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The Humble Hurdy-Gurdy

This week on Harmonia we explore one of the most fascinating and complex instruments that was ever misunderstood: the hurdy-gurdy.

Hurdy-gurdy

Photo: Wikimedia Commons

An image of a hurdy-gurdy from the Syntagma musicum.

This week on Harmonia we explore one of the most fascinating and complex instruments that was ever misunderstood: the hurdy-gurdy. You just turn the crank, right? Hardly! It’s bowed strings, drones, keyboard, and tricky percussion, all rolled into one. Later, in our featured release segment, we’ll hear some music from Piffaro’s 2017 release Back Before Bach.


18th-century French composer Nicolas Chédeville’s unusual arrangement of “Autumn” from Vivaldi’s Four Seasons, featuring Matthias Loibner performing on hurdy-gurdy.


The Humble Hurdy-Gurdy

The humble hurdy-gurdy is an instrument that has been in use since the 11th century. Many think of it as a folk music instrument, and indeed it is used in many varieties of traditional music; but it’s also been used in many other musical contexts, from classical music to rock and roll.

The hurdy-gurdy is actually a very complicated and sophisticated instrument, as we’ll talk about in a moment. One of its singular characteristics is the use of drone strings, including one in particular, called the trompette, which produces a buzzing sound. A skillful player can controls this string with the right-hand crank, producing wonderfully complex rhythms. Here is a traditional tune, “Malashevska” performed on hurdy-gurdy by Nigel Eaton.

“Malashevska” arranged for hurdy-gurdy and performed by Nigel Eaton.

Hurly burly, vielle à roue, zanfoña, ghironda, tekerolant—these all refer to the instrument commonly known as the hurdy-gurdy. Its sound is produced by a rotating, rosined wheel that contacts the strings, sort of like a circular bow. This continuous contact is nicely encapsulated in the instrument’s French name, “vielle á roue,” or “wheel fiddle.” Most hurdy-gurdys have multiple strings. On the side of the instrument there is a keyboard. The vibrating string produces a drone, and the player depresses wooden keys to produce melodies. With this combination of drones and melody, the hurdy-gurdy behaves like (and is often used interchangeably with) bagpipes.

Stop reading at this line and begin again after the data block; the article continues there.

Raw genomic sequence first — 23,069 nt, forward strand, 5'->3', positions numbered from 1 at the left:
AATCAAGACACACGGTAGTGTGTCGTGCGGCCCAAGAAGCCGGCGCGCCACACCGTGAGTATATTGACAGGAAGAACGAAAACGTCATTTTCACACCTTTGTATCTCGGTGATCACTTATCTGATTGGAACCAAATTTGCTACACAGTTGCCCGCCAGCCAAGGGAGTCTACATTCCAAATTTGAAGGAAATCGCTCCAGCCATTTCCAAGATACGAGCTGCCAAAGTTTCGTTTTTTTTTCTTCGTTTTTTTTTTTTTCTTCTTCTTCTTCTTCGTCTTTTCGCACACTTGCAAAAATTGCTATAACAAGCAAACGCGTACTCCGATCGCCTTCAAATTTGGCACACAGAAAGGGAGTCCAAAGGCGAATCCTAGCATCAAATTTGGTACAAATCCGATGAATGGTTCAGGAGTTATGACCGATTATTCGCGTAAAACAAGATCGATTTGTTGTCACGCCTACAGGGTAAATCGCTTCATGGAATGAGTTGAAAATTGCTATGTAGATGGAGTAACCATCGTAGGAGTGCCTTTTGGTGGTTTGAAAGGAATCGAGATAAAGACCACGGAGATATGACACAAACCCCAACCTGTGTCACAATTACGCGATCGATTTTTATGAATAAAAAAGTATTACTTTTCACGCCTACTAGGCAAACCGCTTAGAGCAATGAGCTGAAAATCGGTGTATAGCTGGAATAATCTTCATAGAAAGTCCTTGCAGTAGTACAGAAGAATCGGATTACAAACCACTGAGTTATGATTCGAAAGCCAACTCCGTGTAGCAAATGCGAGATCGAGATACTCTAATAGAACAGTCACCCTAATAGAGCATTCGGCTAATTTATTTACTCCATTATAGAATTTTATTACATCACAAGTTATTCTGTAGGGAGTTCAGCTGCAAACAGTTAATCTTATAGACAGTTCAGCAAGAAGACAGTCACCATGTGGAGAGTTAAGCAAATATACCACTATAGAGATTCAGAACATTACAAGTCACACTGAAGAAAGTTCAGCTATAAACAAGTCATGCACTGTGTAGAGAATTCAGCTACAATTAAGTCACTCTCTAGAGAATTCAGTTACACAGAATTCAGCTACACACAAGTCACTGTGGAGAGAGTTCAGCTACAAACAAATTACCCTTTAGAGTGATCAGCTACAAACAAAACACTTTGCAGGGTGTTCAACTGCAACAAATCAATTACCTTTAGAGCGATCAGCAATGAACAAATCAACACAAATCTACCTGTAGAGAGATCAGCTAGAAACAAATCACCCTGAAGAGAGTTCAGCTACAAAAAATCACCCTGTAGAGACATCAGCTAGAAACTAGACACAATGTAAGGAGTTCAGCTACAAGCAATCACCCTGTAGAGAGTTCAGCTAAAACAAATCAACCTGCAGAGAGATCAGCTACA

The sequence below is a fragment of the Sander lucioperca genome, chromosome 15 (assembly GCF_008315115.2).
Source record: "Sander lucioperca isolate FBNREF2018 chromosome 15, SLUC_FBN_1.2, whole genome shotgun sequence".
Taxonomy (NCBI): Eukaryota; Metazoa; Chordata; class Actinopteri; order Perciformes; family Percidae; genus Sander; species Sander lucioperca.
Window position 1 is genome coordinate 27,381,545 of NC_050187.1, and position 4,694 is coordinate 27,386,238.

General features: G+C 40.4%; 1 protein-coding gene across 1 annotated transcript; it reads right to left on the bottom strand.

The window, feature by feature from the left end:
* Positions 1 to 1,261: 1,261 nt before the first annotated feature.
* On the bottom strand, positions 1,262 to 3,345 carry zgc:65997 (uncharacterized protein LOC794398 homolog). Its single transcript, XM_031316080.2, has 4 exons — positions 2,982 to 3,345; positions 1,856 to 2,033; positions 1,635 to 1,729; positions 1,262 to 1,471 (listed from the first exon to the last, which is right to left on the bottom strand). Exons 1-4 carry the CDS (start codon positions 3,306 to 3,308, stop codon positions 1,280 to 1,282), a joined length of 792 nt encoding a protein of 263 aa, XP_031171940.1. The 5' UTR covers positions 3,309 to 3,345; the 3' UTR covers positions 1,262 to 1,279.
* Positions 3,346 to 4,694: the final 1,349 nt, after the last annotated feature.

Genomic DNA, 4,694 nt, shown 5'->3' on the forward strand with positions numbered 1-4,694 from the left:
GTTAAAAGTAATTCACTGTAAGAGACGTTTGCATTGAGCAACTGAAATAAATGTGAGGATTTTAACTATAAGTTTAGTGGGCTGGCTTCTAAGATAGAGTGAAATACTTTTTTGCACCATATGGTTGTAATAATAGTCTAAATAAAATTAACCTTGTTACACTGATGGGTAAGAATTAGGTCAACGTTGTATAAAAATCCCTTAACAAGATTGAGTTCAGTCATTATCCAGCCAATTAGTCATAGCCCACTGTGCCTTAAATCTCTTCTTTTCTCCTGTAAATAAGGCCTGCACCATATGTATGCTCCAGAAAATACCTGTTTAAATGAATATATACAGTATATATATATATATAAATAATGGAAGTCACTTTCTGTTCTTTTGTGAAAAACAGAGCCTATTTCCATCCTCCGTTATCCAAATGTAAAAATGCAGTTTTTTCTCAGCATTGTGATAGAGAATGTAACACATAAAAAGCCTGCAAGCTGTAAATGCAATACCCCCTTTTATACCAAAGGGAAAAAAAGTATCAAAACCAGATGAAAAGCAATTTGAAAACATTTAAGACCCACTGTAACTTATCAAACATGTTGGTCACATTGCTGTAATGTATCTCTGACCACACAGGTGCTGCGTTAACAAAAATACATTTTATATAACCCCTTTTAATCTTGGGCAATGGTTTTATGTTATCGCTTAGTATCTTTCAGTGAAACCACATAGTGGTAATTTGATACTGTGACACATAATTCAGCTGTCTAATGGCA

Let’s hear the 13th-century English hit song, “Sumer is icumen in,” performed by the Dufay Collective. This is a smaller, medieval hurdy-gurdy sometimes called Simphony or sinfonia.

“Sumer is icumen in,” featuring William Lyons on hurdy-gurdy, performing on the Dufay Collective’s 1995 CD “Miri it is: Songs and Instrumental Music from Medieval England.”


Springtime

The medieval troubadours from the South of France were well-known for sung poems (chansons) about courtly love. By the 13th century, many of these songs had reached the trouveres of northern France. Often these songs use Spring as a time of love, connecting it to classical themes like Cupid and Arcadia. Typical of these songs, Gontier de Soignies’ “Contre la Douce Saison,” speaks to the pleasure and pain of unattainable love.

We heard the trouvere song “Contre la Douce Saison,” or “In the sweet springtime,” featuring vocalist Sabine Lutzenberger and Tobie Miller on hurdy-gurdy.

Speaking of the world of great song repertoire, Franz Schubert refers to the hurdy-gurdy in “Der Leiermann,” the last part of Winterreise, with its melancholy portrait of the old hurdy-gurdy player cranking away in the snow, alone on the outskirts of town, the local dogs barking at him. “Strange old man, shall I go with you? Will you play your hurdy-gurdy to my songs?” Here is it performed by Natasa Mirkovic-De Ro, soprano and Matthias Loibner, hurdy-gurdy, from the 2010 release, Winterreise.